This kit doesn’t produce very much light, but it should be okay if you are using it in a space with some other lighting, whether its sunlight or simply the lights in your house. The LMS103 is best at eliminating problems with existing light sources, particularly indoors with overhead home lighting or when using a flash. It does a great job eliminating glare when taking portraits, shooting YouTube videos, or taking amateur product photography.
We wouldn’t suggest relying on the light from this kit alone.
If you plan on shooting a lot of product photography for an online marketplace like eBay, you may want to invest in a brighter kit that produces more light. You could also mix these lights with natural light during the day to get some good product photos, but we wouldn’t suggest relying on the light from this kit alone.
The bulbs can get hot when they’ve been on for a while—LimoStudio says on that, on rare occasion, they may produce a mild burning scent that is normal. We definitely smelled that burning scent, but it wasn’t that mild and it was not very pleasant to those of us with sensitive noses.
It seems like if these are used for shorter times (for us it was under 30 minutes), they don’t get hot enough to release the smell. But we definitely found this a little concerning, especially when coupled with the power cord problem.
The LimoStudio LMS103 lighting kit is typically priced between $50 and $60. Even though this is an entry-level kit, the price still seems high for the poor quality. And we don’t think the short stand and light is very useful unless you really need an extra un-diffused light source.
We generally prefer softboxes to umbrella style lighting kits, and there are plenty in the same price range to choose from. We just couldn’t justify spending the money on such a simple and low-quality lighting kit when there are other better options out there.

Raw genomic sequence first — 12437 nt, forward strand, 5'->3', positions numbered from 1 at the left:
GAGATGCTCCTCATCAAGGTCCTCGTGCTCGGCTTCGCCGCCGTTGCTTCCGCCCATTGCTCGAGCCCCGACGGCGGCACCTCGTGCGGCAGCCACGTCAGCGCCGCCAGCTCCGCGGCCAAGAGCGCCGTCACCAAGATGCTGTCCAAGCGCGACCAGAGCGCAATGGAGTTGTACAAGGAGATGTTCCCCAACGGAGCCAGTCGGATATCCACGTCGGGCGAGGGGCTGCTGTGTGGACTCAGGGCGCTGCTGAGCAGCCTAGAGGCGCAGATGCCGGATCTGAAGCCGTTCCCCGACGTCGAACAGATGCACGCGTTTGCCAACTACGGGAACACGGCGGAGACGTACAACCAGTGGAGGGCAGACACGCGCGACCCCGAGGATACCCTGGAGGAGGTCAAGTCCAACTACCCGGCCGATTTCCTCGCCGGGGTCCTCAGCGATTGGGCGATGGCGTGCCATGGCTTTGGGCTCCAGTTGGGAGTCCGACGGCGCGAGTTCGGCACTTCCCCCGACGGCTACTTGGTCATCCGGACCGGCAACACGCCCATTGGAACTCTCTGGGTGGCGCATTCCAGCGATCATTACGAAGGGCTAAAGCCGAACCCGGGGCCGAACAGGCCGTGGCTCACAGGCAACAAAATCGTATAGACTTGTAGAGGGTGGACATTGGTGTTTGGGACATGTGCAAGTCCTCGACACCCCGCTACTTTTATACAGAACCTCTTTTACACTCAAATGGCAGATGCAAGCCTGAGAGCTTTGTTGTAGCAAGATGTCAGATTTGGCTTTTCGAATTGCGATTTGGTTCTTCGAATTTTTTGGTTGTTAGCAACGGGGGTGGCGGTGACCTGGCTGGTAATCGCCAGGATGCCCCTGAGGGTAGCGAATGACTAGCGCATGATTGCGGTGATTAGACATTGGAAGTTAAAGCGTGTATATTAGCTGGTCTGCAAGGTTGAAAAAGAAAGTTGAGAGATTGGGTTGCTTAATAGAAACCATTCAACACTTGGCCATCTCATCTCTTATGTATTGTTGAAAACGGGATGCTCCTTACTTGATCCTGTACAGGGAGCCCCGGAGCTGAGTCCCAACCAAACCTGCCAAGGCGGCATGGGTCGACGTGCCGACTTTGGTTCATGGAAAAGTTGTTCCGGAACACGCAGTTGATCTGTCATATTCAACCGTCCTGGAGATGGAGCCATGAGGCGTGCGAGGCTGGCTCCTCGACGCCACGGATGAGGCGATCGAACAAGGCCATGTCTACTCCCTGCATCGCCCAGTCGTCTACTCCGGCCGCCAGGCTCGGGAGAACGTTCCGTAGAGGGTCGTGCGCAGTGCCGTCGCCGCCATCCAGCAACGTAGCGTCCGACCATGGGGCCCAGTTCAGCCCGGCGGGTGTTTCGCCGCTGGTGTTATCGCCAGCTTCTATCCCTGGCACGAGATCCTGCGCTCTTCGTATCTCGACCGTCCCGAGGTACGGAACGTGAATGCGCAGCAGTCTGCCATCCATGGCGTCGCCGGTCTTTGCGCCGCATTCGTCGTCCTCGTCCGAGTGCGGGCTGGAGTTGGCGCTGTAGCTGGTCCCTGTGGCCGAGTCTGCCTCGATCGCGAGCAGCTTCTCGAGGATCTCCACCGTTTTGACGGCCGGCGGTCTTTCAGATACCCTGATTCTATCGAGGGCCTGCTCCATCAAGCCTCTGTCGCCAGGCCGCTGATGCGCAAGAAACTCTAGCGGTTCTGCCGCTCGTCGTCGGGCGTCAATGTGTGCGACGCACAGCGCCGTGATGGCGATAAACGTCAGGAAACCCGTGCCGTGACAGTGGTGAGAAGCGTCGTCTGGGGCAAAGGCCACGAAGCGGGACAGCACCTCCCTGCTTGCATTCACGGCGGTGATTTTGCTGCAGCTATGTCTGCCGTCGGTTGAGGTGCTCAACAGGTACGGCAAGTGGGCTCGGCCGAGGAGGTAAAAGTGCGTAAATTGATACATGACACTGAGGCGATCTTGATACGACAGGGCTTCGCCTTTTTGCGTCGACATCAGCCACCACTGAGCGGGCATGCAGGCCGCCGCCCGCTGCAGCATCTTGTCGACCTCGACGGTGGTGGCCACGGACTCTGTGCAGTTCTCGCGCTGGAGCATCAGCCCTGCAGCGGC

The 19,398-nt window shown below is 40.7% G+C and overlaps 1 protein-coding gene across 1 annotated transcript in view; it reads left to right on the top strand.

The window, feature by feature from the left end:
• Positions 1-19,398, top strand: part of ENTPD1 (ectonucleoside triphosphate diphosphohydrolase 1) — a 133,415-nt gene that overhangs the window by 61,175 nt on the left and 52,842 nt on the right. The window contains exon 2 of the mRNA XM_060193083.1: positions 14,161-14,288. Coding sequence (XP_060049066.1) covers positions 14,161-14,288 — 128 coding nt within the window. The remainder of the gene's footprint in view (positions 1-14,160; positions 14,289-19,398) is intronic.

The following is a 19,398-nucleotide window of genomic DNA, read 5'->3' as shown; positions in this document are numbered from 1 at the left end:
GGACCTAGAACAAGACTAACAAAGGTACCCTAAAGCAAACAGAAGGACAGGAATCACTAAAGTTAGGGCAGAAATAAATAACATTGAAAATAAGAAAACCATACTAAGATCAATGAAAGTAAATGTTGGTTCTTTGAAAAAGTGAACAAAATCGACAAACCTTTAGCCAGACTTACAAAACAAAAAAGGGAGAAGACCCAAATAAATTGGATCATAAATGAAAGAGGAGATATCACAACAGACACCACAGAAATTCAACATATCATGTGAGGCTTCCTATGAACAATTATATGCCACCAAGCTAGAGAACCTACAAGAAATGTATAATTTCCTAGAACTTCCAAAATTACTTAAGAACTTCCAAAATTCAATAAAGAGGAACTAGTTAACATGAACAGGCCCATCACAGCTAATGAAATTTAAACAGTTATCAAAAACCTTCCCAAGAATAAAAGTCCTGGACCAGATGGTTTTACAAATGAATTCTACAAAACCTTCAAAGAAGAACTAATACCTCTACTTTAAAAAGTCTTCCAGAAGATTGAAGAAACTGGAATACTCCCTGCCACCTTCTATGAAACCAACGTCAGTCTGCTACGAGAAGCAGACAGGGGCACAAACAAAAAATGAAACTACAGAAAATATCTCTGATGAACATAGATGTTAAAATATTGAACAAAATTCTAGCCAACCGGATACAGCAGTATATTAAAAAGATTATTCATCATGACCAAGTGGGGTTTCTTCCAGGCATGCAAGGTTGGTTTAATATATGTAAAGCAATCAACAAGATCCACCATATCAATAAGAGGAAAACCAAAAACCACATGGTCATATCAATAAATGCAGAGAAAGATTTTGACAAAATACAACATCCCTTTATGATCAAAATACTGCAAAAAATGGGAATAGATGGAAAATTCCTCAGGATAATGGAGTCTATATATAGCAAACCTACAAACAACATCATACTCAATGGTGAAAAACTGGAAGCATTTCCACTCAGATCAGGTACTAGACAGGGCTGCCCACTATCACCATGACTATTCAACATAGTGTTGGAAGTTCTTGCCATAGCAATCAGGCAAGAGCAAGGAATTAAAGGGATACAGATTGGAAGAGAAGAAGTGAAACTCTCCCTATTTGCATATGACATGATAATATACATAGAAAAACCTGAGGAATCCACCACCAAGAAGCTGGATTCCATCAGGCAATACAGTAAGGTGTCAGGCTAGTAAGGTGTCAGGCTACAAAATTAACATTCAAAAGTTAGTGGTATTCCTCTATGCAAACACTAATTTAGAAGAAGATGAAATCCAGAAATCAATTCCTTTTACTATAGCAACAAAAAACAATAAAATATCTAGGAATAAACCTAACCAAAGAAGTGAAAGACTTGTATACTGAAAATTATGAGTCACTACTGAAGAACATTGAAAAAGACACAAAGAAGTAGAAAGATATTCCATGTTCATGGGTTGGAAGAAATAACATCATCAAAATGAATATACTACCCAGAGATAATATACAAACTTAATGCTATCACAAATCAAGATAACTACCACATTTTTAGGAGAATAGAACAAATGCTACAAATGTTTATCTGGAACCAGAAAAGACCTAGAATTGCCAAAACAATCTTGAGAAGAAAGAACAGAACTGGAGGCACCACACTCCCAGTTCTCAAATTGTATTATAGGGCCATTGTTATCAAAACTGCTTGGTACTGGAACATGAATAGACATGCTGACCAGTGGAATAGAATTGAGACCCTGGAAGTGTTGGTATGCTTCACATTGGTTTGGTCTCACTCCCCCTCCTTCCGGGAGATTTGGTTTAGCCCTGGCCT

The LimoStudio AGG814 is the brand’s softbox equivalent to the LMS103. It’s about the same price, usually selling for around $60. Included with the LimoStudio AGG814 are two stands, two socket heads, two 85W CFL bulbs, and two softboxes—all of which fit in the provided carrying bag.
The stands are exactly the same as the two larger stands in the LMS10 kit, but the bulbs that come with the AGG814 are higher output and it shows. One of the reasons we prefer softboxes is because the lighting is more directional even though it still has a wide and soft distribution.
Although the LimoStudio AGG814 kit is a better alternative to the LMS10, it’s still an inexpensive, low-quality kit with its own quality control problems. But for a beginner, that’s not really a big deal, so if you are looking for an affordable entry-level kit for your hobby, the AGG814 could be an option.
Even for beginner photographers, there are better entry-level options out there.
The LimoStudio LMS103 Lighting Kit is noticeably low-quality and not built to last. If you’re a beginner who just wants to test the waters with an inexpensive setup, we would suggest looking at a softbox kit like the LimoStudio AGG814 or spending a little extra on a mid-level kit that you won’t immediately need to upgrade.